Lt. Vernon Charles Dowling was born in Hackney, London, on 8th July 1892 to Charles James Dowling and Caroline Hurlin. He was the elder of two sons. After completing compulsory schooling, Vern took employment with Booth & Co. at London Bridge early in 1907. He was fourteen and a half years old. He left in February 1910 because there "was no immediate chance of a promotion." His letter of referral spoke of his "fertile and ingenious brain" and "abilities distinctly above average." He would be of the "greatest assistance to his new employer."

In the autumn of 1911 Vern, then age 19, immigrated to Canada. On a farm near Brampton, Ontario, a pig farmer employed him. Living conditions were harsh. His quarters were in the barn above the sty. A wire attached to a bell was strung to the barn from the farmer's house so that Vern could be summoned wherever the farmer wanted, sometimes at night.

After some months Vern found new employment as a clerk for the Canadian Bank of Commerce, in Brampton. Among other duties, he was required every Wednesday to take a horse and buggy, a cash box and a revolver, into the country where, at a prescribed location, he waited for farmers to cash their cheques. They rarely came. Vern spent these afternoons shooting cans from the top of fence posts.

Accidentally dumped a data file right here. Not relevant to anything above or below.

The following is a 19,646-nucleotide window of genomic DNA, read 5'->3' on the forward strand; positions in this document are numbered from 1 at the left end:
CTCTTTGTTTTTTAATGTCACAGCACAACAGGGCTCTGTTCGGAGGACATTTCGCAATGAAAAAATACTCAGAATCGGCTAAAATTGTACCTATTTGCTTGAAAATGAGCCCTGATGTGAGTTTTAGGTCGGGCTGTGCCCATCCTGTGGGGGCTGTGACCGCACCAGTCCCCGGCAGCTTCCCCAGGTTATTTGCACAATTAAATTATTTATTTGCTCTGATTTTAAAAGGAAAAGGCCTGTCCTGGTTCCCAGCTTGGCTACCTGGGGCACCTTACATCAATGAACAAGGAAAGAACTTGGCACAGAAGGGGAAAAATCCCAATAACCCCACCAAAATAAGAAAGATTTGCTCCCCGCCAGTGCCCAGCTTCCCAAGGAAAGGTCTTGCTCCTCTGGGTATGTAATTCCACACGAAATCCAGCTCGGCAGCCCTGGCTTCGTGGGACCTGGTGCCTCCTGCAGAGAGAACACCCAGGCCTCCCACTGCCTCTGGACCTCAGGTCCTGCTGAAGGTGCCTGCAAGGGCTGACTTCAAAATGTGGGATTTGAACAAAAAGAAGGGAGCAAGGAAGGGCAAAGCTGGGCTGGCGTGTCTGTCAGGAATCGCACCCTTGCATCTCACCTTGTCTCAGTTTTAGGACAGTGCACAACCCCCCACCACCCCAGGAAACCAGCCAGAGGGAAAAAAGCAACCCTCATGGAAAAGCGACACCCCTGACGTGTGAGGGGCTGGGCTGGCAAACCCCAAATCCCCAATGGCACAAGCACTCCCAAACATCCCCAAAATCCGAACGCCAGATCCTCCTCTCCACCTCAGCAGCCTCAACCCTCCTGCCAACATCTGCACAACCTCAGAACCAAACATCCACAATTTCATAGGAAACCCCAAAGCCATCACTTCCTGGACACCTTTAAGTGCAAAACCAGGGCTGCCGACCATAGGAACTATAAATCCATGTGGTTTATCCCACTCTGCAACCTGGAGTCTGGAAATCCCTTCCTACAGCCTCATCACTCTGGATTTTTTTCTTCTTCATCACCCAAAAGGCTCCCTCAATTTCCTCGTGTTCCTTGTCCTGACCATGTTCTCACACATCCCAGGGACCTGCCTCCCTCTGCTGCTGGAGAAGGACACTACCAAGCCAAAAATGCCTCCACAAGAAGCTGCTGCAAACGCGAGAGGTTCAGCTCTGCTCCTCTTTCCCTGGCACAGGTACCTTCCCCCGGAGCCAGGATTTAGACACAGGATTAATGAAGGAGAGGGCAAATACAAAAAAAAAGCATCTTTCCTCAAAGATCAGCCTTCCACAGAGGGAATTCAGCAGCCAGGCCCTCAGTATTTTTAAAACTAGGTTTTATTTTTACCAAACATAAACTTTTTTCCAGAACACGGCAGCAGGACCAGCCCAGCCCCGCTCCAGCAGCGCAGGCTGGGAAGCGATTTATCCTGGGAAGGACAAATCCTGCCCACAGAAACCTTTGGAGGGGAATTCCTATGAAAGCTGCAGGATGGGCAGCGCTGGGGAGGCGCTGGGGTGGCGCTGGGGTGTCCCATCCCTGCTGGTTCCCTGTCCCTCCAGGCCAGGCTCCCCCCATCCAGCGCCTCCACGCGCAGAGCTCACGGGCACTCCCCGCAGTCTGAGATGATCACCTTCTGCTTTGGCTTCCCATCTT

The Military

In October 1914 Vern joined the Canadian Militia, the 26th Regiment (Middlesex Light Infantry). He qualified as Lieutenant in November and Captain in December. Click on the image below right. Vern is centre with a group of fellow officers. On 3rd July 1915 he was attached to the 59th Battalion CEF and on 28th September he was appointed to commissioned rank as a Lieutenant. At the beginning of April 1916 he returned to England as a soldier.

Soon after arriving Vern wrote to Miss Edith Winn of Clapton, South Hackney, who he had known since his earliest school years. She remembered Vern as a "mere youth" when he left for Canada. Now, five years later, he had returned a "handsome officer in the Canadian Army!"

One of Vern's last duties with the 59th ('B' Company) was to command the night guard at the Folkestone Water Works on 12th June. The 59th was being broken up to supply reinforcements to units that had lost troops near Ypres, "the bloody salient," in Belgium.

Vern was attached to the 4th Canadian Mounted Rifles (4CMR) and joined it in the field on 18th June 1916. He was one of a second draft of officers replacing nineteen officers killed, wounded, missing or captured at Sanctuary Wood on 2nd June (the Battle for Mount Sorrel). Upon his arrival at Battalion HQ, Vern found morale "very low."

Ypres Salient